The Continental Marines were established by resolution of the Second Continental Congress on 10 November 1775. The resolution called for the recruitment of two battalions. The uniform of the Continental Marines was a green cutaway coat with either white or scarlet facings and waistcoat, light colored breeches, wool stockings with black gaiters, a round black hat with white trim and a leather neck stock. Since this first “uniform regulation,” there have been many changes in the uniforms, the decorations, the medals, the ribbons, the badges and the insignia of the Corps. This brief background and history will touch on just a few.
After the War for Independence the Marine Corps went out of existence until reorganized in 1798. On 11 July of that year, President John Adams signed into law “An Act for Establishing and Organizing a Marine Corps,” authorizing 33 officers and 848 men. During this period through the War of 1812, Marines were dressed in blue tailcoats edged with red, white breeches and cross belts and high shakos. By the 1820’s uniforms became very ornamental with coats trimmed in gold lace and headdress plumes. In 1852 the traditional red stripe reappeared on the uniform trousers of officers and noncommissioned officers.
The quatrefoil (cross-shaped braid) first appeared on the top of Marine officers’ caps in 1859 and has been a part of the officers’ uniforms ever since.
Uniforms during the Civil War period were similar to that of the Army infantry with dark blue coats and light blue trousers (with the red stripe). During this period the Marine cap insignia took the form of the light infantry horn with an old English style letter “M” in the loop.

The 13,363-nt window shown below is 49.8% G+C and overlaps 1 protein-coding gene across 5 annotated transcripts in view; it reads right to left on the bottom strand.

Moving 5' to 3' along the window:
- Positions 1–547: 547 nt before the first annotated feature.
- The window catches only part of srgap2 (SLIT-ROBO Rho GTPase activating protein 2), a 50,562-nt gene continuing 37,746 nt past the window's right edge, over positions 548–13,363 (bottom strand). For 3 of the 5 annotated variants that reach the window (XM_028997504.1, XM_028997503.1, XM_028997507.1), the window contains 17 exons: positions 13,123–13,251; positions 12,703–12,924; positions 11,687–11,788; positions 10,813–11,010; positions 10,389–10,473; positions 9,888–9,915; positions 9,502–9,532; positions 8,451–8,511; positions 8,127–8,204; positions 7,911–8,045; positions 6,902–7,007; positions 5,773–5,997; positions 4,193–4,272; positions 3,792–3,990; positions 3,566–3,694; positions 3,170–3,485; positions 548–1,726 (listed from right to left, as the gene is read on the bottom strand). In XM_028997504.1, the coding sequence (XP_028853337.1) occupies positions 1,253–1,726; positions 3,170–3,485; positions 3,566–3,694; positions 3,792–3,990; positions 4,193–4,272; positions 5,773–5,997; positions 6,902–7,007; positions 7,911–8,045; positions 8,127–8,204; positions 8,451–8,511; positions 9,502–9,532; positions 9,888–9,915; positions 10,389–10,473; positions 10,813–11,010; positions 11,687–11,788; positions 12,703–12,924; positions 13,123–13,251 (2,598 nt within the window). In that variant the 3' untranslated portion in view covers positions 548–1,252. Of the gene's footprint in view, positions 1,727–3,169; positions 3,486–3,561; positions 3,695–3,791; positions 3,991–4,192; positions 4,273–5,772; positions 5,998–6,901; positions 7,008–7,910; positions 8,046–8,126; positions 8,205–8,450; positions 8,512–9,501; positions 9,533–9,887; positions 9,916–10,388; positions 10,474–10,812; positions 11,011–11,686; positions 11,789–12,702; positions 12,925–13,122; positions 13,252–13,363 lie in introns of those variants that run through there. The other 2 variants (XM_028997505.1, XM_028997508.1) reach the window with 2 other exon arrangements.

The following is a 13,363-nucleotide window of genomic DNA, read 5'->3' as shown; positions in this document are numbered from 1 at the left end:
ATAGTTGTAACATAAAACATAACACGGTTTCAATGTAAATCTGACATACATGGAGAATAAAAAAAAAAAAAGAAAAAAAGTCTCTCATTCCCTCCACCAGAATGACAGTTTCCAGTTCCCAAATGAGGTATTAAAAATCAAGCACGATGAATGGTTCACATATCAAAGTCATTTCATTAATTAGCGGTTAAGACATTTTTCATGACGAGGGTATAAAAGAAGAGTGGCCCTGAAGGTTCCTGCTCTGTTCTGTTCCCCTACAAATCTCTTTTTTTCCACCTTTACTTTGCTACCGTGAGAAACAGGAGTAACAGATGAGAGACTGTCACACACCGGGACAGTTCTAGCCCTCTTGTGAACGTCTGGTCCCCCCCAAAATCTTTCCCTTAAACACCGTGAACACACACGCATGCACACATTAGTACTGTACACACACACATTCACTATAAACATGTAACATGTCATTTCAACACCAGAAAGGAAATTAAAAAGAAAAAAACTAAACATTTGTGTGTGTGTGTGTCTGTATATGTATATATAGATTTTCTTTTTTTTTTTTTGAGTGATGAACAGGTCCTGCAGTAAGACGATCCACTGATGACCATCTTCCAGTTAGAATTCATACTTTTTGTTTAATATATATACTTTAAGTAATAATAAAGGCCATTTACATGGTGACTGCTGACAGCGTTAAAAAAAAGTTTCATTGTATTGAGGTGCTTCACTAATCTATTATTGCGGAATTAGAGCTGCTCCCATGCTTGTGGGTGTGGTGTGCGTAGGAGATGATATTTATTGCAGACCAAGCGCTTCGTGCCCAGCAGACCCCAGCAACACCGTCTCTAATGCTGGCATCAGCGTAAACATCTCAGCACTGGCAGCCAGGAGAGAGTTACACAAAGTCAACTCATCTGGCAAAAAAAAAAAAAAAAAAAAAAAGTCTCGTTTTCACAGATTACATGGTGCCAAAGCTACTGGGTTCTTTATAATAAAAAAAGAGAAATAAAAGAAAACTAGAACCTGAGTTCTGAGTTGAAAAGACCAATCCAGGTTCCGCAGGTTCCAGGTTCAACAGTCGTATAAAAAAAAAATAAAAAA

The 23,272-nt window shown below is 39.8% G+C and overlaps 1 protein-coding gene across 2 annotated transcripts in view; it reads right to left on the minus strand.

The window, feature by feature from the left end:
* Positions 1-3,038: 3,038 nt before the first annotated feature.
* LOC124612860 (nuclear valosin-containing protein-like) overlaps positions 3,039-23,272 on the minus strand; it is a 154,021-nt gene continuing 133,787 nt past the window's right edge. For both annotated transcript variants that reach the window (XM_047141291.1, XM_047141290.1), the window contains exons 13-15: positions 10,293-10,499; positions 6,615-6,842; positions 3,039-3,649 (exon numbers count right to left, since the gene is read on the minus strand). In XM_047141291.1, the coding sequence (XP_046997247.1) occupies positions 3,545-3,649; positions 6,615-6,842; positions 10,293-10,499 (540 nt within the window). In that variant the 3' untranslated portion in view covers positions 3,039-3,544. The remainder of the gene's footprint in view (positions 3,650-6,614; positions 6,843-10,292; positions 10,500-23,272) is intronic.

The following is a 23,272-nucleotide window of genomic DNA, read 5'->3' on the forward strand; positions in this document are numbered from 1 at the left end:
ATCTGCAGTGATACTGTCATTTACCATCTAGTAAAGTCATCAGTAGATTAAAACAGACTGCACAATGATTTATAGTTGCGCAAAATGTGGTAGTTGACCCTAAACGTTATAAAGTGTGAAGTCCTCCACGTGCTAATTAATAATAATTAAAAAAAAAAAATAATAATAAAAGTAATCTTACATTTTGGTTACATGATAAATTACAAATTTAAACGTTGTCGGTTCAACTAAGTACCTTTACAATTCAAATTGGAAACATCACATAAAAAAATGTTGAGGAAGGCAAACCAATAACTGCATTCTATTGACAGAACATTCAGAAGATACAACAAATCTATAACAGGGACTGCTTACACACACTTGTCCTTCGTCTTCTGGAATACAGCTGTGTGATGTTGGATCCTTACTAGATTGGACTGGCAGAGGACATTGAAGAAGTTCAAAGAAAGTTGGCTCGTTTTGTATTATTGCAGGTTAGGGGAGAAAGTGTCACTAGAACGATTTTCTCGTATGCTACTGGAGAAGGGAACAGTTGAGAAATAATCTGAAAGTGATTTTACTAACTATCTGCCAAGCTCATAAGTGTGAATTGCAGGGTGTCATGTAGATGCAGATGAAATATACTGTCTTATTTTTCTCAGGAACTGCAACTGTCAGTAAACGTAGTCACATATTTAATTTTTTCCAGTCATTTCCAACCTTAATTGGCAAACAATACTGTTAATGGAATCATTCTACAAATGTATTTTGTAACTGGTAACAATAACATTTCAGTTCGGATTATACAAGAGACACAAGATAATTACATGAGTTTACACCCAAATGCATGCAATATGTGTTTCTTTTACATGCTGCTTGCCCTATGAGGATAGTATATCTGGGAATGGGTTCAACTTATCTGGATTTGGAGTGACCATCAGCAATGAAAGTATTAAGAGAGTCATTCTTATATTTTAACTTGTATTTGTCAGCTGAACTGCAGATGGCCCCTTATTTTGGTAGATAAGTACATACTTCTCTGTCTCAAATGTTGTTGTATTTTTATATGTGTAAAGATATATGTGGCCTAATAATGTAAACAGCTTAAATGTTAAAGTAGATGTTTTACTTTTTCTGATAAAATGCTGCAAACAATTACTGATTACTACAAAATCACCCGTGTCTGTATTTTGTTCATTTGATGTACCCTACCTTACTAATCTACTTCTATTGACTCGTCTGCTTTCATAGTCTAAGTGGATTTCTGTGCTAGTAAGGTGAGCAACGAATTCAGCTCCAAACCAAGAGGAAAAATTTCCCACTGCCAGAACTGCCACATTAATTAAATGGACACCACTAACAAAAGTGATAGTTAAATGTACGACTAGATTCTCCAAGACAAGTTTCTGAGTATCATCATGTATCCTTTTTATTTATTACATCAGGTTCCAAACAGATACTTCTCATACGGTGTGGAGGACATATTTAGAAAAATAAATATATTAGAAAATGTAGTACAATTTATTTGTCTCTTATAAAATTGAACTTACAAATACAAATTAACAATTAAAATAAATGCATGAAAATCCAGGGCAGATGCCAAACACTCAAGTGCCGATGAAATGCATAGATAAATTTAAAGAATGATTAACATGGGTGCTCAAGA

In 1868, the eagle, globe and anchor were adopted as the new emblem of the Marine Corps. In the 1870’s, the Marine uniform was standardized and 1900 marked the end of colorful uniforms, except for dress. The turn of the century also brought about the use of marksmanship badges emphasizing the importance of skill with weapons to the mission of the Corps.
During World War I Marines wore khaki colored uniforms, traded in their field hats for overseas caps and wore steel helmets in combat for the first time. Shoulder insignia also appeared for the first time on the uniforms of the 4th and 5th Brigades. After the fighting at Belleau Wood, Secretary of the Navy Franklin D. Roosevelt directed that uniform regulations be changed, authorizing Marine enlisted personnel to wear the Corps’ emblem on their collars. Also during World War I, a grateful French Government awarded the Fourragere, a braided cord symbolizing bravery in battle, to the 5th and 6th Marine Regiments. German soldiers encountering Marines during this period referred to them as “Teufelshunden” (devil dogs).